by Calculated Risk on 1/27/2010 03:54:00 PM
Wednesday, January 27, 2010
Click on graph for larger image in new window.
This graph shows the Notices of Default (NOD) by year through 2009 in California from DataQuick.
There were a record number of NODs filed in California last year, however the pace slowed in the 2nd half.
From DataQuick: Another Drop in California Mortgage Defaults
The number of California homes entering the foreclosure process declined again during fourth quarter 2009 amid signs that the worst may be over in hard-hit entry-level markets, while slowly spreading to more expensive neighborhoods. There are mixed signals for 2010: It's unclear how much of the drop in mortgage defaults is due to shifting market conditions, and how much is the result of changing foreclosure policies among lenders and loan servicers, a real estate information service reported.In terms of units, the peak of the foreclosure crisis may be over, but the mid-to-high end foreclosures are increasing - and the values of these properties is much higher than the low end starter properties. This suggests that prices may have bottomed in some low end areas, but we will see further price declines in many mid-to-high end areas.
A total of 84,568 Notices of Default ("NODs") were recorded at county recorder offices during the October-to-December period. That was down 24.3 percent from 111,689 for the prior quarter, and up 12.4 percent from 75,230 in fourth-quarter 2008, according to San Diego-based MDA DataQuick.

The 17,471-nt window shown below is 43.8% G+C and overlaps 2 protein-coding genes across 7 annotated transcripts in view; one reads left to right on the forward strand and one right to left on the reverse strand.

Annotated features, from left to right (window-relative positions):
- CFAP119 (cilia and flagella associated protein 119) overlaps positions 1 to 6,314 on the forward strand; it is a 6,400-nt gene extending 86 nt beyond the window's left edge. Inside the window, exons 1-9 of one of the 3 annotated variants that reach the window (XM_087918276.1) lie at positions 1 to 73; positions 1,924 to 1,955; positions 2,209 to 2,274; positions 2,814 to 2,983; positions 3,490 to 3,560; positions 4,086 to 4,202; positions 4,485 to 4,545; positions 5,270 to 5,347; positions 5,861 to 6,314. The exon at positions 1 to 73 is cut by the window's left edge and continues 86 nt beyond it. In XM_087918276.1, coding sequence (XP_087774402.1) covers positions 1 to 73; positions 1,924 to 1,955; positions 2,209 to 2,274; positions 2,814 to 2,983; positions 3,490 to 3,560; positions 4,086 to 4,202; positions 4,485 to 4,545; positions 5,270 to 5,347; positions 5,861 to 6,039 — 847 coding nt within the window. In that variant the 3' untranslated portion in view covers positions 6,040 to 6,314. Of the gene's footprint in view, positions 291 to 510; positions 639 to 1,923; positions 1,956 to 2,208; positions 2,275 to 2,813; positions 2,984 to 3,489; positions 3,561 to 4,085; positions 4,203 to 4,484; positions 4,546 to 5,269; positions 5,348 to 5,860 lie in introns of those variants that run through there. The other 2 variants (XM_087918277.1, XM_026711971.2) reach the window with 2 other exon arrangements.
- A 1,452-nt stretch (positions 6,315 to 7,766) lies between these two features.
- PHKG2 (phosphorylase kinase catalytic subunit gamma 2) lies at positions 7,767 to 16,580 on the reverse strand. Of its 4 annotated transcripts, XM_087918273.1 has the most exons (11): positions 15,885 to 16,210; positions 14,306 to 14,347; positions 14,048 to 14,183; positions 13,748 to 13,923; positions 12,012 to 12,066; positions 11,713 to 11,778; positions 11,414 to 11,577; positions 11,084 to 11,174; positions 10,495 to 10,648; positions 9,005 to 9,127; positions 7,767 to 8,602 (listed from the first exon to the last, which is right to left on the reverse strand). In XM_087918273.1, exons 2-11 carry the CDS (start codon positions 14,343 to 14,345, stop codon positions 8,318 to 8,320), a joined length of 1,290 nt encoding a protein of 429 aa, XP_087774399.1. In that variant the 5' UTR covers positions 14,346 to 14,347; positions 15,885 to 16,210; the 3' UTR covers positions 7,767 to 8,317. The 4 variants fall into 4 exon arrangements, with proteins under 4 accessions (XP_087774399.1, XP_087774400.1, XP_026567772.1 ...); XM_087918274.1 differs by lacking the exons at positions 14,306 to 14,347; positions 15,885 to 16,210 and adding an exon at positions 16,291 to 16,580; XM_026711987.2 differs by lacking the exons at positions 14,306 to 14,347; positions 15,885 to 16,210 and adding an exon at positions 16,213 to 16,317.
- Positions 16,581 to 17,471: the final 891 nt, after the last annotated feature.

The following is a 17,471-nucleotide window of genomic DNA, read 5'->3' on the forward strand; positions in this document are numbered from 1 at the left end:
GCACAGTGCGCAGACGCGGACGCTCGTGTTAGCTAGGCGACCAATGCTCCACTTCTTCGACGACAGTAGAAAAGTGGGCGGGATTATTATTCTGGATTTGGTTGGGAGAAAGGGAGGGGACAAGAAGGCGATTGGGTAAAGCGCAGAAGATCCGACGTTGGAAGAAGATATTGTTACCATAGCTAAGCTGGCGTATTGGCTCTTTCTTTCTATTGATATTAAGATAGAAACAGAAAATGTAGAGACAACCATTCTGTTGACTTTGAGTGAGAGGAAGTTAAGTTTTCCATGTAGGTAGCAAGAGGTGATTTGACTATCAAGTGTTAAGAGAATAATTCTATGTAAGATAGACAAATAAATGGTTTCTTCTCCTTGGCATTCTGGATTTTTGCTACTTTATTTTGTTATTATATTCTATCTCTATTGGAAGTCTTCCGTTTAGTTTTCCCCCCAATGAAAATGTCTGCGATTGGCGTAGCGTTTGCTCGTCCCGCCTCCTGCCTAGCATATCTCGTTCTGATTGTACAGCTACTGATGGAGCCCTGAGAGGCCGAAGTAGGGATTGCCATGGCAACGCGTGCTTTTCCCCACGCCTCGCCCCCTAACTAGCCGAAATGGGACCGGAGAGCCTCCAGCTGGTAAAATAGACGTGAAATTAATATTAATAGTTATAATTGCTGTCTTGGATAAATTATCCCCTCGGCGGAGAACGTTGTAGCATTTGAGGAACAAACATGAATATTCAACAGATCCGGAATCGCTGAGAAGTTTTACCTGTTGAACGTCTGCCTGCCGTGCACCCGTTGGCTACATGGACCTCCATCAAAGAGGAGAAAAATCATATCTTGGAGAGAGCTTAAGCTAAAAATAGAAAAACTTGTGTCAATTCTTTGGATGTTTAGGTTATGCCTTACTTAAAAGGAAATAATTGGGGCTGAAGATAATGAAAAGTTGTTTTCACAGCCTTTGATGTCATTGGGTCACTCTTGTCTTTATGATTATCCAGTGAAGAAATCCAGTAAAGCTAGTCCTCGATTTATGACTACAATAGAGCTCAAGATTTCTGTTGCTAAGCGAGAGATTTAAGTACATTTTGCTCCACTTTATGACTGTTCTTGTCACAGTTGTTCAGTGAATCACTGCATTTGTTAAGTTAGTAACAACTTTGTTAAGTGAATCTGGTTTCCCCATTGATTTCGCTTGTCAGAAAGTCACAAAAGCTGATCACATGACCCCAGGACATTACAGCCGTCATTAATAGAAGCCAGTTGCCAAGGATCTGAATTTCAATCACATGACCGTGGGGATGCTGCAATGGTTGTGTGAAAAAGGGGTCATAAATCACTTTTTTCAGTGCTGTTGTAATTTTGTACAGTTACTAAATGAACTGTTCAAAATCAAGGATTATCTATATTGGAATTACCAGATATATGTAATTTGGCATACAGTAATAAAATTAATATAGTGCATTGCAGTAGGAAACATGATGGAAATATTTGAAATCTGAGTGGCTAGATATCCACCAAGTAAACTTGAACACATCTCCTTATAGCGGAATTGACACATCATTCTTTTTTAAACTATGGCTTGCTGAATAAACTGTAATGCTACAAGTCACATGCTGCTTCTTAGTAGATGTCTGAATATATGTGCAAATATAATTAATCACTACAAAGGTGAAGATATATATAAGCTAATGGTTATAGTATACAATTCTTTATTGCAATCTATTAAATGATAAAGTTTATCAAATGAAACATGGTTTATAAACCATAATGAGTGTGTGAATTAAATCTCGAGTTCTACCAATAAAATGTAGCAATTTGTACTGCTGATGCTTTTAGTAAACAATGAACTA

NODs reached an all-time high in first-quarter 2009 of 135,431, a number that was inflated by activity put off from the prior four months. In the second quarter of last year, NODs totaled 124,562. The low of recent years was in the third quarter of 2004 at 12,417, when housing market annual appreciation rates were around 20 percent.
"Clearly, many lenders and servicers have concluded that the traditional foreclosure process isn't necessarily the best way to process market distress, and that losses may be mitigated with so-called short sales or when loan terms are renegotiated with homeowners," said John Walsh, DataQuick president.
While many of the loans that went into default during fourth quarter 2009 were originated in early 2007, the median origination month for last quarter's defaulted loans was July 2006, the same month as during the prior three quarters. The median origination month during the last quarter of 2008 was June 2006. This means the foreclosure process has moved forward through one month of bad loans during the past 12 months.
"Mid 2006 was clearly the worst of the 'loans gone wild' period and it's taking a long time to work through them. We're also watching foreclosure activity start to move into more established mid-level and high-end neighborhoods. Homeowners there were able to make their payments longer than homeowners in entry-level neighborhoods, but because of the recession and job losses, that's changing. Foreclosure activity is a lagging indicator of distress," Walsh said.
The state's most affordable sub-markets, which represent 25 percent of the state's housing stock, accounted for 52.0 percent of all default activity a year ago. In fourth-quarter 2009 that fell to 34.9 percent. ...